As his editor John L. Stanley points out, Georges Sorel was "that fascinating polymath." This volume, the third in his selected works in the English language published by Transaction, emphasizes Sorel's extraordinary writings in the philosophy of science, religion, culture, and art. For those who know Sorel only as author of Reflections on Violence, the present volume will come as a forceful reminder of the range and depth of Sorelian efforts to construct a world view.
Sorel is throughout concerned with the moral development of human beings. In this sense, his writings on politics are of a piece with his writings on religion, "facticity" of human history and society. Sorel's earliest writings were on religion, and key portions of that period are reflected in selections here. And he went on from there to study the sociology of science, the ways in which science fits into the cultural history of civilization and present day social relationships of industrial society.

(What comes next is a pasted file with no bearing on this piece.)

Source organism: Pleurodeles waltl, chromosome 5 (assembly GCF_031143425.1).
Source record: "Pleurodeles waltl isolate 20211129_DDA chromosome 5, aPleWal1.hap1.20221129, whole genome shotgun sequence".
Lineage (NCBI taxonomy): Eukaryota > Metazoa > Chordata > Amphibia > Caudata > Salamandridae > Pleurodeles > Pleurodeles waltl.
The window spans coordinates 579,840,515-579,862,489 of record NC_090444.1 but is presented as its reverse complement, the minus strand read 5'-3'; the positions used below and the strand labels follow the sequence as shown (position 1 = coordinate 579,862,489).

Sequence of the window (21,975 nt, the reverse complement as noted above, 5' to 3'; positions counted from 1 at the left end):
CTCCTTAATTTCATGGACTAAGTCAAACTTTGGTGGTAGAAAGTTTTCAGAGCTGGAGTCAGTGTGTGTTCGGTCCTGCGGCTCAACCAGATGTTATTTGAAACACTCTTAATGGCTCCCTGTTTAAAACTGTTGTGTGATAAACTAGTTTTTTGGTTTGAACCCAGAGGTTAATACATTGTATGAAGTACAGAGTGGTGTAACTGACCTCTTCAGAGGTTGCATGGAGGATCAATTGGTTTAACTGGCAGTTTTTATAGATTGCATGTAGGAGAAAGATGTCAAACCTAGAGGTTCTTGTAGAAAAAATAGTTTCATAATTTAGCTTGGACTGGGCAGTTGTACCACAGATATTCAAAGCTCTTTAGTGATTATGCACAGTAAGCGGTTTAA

Stanley provides a profound framework based on two decades of close study and translation of Sorel's texts. He helps to explain how the partial theories of Sorel lead to holistic intellectual consequences, how the psychological method does not foreclose political activism, and how historical limits can be transformed against a background of aesthetics or considerations of taste. He shows that Sorel comes as a close as Manheim and Simmel and Durkheim to the creation of a modern social science--albeit he lacks the overall philosophical theorems of people like Marx and Weber.
In Sorel we have a first-class mind at work. And in Stanley, we have a first-class analyst at work. Together, the volume adds up to something special for the political scientist, sociologist, art historian, theologian--in short for those to whom the ideal of a human science endures.